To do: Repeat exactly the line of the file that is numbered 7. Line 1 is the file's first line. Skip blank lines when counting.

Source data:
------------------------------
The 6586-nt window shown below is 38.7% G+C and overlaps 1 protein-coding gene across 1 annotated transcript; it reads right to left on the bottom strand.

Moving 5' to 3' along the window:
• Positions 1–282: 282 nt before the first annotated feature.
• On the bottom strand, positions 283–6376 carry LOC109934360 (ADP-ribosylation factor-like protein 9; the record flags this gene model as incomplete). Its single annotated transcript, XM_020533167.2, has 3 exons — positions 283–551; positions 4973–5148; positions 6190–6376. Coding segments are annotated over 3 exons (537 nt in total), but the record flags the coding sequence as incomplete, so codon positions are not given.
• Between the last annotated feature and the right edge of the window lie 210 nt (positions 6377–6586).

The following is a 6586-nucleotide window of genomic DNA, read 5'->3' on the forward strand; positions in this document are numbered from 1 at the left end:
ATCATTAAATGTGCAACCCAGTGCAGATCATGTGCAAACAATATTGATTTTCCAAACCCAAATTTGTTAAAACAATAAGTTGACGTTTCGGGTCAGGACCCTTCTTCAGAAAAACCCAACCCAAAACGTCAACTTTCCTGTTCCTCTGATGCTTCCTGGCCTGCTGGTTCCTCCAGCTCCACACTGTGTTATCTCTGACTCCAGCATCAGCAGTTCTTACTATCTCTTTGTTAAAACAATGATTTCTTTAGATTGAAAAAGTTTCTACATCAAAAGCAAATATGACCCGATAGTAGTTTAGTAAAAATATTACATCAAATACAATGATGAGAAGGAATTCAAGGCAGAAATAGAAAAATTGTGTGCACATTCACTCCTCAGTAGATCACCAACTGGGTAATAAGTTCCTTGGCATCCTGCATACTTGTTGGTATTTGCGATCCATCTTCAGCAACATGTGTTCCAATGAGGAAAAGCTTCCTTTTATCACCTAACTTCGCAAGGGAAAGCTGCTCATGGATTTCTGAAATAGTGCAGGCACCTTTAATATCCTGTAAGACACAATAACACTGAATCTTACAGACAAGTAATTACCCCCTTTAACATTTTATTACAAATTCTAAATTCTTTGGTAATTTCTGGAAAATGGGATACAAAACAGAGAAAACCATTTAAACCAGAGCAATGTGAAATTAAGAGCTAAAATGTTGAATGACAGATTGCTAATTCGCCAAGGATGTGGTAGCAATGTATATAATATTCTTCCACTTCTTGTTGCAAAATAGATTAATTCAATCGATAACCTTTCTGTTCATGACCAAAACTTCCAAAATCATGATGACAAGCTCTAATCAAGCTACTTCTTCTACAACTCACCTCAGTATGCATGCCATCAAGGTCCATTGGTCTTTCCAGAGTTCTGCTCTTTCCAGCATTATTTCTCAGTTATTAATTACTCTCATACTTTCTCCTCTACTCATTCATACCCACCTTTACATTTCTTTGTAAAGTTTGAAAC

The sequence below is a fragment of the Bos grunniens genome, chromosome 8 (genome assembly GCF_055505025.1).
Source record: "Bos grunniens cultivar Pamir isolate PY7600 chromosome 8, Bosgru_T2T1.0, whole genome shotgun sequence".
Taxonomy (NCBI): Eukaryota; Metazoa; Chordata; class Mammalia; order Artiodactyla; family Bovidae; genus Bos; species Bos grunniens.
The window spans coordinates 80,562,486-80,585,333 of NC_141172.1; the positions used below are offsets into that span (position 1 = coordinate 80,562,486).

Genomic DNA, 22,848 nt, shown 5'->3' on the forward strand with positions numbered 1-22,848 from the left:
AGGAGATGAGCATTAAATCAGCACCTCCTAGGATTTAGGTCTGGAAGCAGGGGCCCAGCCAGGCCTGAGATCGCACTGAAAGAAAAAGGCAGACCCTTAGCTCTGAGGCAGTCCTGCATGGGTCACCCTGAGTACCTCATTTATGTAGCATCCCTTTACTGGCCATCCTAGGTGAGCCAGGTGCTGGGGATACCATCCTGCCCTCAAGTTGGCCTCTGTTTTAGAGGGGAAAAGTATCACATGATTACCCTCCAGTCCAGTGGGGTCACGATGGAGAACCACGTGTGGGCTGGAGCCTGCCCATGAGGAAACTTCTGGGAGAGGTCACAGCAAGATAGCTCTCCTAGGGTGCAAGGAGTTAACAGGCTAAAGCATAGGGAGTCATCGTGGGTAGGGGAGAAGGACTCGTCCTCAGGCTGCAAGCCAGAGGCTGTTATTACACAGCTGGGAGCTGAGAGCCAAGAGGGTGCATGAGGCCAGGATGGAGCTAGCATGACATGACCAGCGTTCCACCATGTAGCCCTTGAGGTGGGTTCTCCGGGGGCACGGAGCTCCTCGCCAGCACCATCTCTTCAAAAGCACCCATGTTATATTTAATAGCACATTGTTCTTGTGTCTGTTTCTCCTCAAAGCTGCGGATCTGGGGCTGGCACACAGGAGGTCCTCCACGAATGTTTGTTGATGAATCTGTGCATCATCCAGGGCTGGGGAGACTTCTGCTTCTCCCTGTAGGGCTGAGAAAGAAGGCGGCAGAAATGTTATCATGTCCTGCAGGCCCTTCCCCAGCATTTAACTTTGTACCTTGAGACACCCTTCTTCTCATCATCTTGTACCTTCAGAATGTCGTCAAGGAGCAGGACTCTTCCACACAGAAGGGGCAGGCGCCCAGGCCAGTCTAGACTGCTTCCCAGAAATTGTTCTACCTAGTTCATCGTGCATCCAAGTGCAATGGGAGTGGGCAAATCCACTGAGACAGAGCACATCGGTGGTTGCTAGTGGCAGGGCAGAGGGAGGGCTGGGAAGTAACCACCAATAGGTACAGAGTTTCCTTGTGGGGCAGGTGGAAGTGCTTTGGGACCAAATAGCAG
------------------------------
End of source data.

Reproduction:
ATCATTAAATGTGCAACCCAGTGCAGATCATGTGCAAACAATATTGATTTTCCAAACCCAAATTTGTTAAAACAATAAGTTGACGTTTCGGGTCAGGACCCTTCTTCAGAAAAACCCAACCCAAAACGTCAACTTTCCTGTTCCTCTGATGCTTCCTGGCCTGCTGGTTCCTCCAGCTCCACACTGTGTTATCTCTGACTCCAGCATCAGCAGTTCTTACTATCTCTTTGTTAAAACAATGATTTCTTTAGATTGAAAAAGTTTCTACATCAAAAGCAAATATGACCCGATAGTAGTTTAGTAAAAATATTACATCAAATACAATGATGAGAAGGAATTCAAGGCAGAAATAGAAAAATTGTGTGCACATTCACTCCTCAGTAGATCACCAACTGGGTAATAAGTTCCTTGGCATCCTGCATACTTGTTGGTATTTGCGATCCATCTTCAGCAACATGTGTTCCAATGAGGAAAAGCTTCCTTTTATCACCTAACTTCGCAAGGGAAAGCTGCTCATGGATTTCTGAAATAGTGCAGGCACCTTTAATATCCTGTAAGACACAATAACACTGAATCTTACAGACAAGTAATTACCCCCTTTAACATTTTATTACAAATTCTAAATTCTTTGGTAATTTCTGGAAAATGGGATACAAAACAGAGAAAACCATTTAAACCAGAGCAATGTGAAATTAAGAGCTAAAATGTTGAATGACAGATTGCTAATTCGCCAAGGATGTGGTAGCAATGTATATAATATTCTTCCACTTCTTGTTGCAAAATAGATTAATTCAATCGATAACCTTTCTGTTCATGACCAAAACTTCCAAAATCATGATGACAAGCTCTAATCAAGCTACTTCTTCTACAACTCACCTCAGTATGCATGCCATCAAGGTCCATTGGTCTTTCCAGAGTTCTGCTCTTTCCAGCATTATTTCTCAGTTATTAATTACTCTCATACTTTCTCCTCTACTCATTCATACCCACCTTTACATTTCTTTGTAAAGTTTGAAAC